Use this URL to cite or link to this record in EThOS: http://ethos.bl.uk/OrderDetails.do?uin=uk.bl.ethos.657937
Title: On the move : a cultural study of contested space on the east coast of Sri Lanka
Author: Montani, Abigail
Awarding Body: University of Edinburgh
Current Institution: University of Edinburgh
Date of Award: 1999
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Abstract:
This thesis aims to explore the dynamics of social and cultural life in an area of the east coast of Sri Lanka. The fieldwork upon which this work is based was carried out over a period of 16 months between September 1996 and December 1997, in the district of Trincomalee on Sri Lanka's north-east coast. The district is a demographically mixed area, its residents include all three of the island's main ethnic groups. It is currently part of the site in which Sri Lanka's on-going civil war is played out. The focus of the thesis is the movement of persons in, around, away from and into this geographical area. It involves also the relations that exist between this space and those that surrounding it. It is an inquiry into place and the lived experience of it. A result of participation observation in Sri Lanka is the enthographic description included here, my primary purpose being to describe and interpret some of the ways in which persons encounter places and one another. Lives in Trincomalee involve both emplacement and displacement and the thesis aims to explore the fragile scenarios of going and coming. The thesis opens with an attempt at outlining the relationships Trincomalee holds with the regions of the island which are its neighbours, as well as hinting at the connections Trincomalee holds with spaces outside the nation-state. As we move through these pre-imagined fields, it becomes possible to 'map' the past and present of Trincomalee; to consider colonial and post-colonial representations of the east coast together with specifically anthropological pictures. The reader is presented with contextual information on the position of persons on the east coast vis-à-vis each other, the rise of militancy, and the everyday experience of civil war.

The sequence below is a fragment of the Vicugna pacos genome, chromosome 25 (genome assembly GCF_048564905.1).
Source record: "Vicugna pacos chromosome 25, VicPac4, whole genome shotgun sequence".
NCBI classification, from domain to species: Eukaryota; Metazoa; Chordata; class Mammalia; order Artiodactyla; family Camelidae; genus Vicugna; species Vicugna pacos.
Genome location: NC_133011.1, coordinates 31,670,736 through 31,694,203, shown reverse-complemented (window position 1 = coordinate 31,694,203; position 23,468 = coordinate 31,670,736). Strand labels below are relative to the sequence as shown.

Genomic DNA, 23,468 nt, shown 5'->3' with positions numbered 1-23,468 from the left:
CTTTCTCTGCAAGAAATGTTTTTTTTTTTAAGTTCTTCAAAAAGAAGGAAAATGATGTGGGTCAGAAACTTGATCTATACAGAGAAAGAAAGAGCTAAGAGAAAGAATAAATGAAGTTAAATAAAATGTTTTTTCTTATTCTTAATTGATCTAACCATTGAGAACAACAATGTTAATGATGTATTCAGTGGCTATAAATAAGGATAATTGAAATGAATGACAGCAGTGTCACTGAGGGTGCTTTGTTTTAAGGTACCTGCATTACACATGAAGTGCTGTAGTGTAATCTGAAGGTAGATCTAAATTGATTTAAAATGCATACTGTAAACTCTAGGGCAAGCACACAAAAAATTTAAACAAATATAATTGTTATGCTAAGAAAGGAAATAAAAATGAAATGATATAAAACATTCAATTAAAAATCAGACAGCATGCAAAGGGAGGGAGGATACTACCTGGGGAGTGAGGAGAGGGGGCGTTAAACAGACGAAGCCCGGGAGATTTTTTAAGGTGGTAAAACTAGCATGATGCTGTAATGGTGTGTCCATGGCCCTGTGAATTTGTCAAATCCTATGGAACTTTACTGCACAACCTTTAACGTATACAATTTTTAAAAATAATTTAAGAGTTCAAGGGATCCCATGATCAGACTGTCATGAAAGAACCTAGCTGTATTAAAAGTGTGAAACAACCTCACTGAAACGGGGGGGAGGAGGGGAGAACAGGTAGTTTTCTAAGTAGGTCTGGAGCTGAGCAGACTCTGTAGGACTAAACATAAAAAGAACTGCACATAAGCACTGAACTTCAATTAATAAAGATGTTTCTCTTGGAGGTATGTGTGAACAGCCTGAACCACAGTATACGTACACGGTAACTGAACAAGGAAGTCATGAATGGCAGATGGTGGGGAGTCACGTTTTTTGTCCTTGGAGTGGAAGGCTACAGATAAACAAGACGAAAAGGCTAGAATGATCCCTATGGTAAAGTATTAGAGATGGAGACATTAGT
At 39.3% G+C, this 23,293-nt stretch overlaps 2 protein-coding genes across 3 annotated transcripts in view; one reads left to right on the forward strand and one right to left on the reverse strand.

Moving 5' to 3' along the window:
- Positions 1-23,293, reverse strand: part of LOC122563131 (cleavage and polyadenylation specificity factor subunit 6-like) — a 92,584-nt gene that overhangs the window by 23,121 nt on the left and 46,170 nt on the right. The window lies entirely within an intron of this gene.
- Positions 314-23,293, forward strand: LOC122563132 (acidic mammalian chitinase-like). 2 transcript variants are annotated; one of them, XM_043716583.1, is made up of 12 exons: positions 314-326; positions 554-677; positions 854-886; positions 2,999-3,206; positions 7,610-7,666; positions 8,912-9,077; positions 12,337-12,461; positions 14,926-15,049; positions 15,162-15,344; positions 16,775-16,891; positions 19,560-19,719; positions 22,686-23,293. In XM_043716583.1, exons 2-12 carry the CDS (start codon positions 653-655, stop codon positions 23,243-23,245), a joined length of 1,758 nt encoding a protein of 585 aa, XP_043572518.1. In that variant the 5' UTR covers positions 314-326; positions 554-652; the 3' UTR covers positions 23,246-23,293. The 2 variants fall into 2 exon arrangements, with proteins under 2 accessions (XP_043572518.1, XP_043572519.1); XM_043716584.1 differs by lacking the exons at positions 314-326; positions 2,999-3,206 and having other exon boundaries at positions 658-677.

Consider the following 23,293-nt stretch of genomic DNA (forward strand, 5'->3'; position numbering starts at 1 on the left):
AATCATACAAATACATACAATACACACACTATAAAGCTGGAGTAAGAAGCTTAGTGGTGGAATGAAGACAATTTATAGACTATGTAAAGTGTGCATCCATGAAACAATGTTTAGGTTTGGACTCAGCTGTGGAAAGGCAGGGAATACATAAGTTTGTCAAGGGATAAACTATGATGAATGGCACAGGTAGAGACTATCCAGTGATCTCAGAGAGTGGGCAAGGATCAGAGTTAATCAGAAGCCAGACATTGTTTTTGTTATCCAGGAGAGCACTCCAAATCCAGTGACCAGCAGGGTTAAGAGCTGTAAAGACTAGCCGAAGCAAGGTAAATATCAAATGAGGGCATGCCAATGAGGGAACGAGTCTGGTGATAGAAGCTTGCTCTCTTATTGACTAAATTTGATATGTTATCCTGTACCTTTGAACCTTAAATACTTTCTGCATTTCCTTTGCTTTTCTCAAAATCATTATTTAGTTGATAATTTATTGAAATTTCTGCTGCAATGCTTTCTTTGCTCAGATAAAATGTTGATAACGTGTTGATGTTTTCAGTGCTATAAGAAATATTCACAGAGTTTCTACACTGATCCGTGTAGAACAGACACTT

Supervisor: Not available Sponsor: Not available
Qualification Name: Thesis (Ph.D.) Qualification Level: Doctoral
EThOS ID: uk.bl.ethos.657937  DOI: Not available
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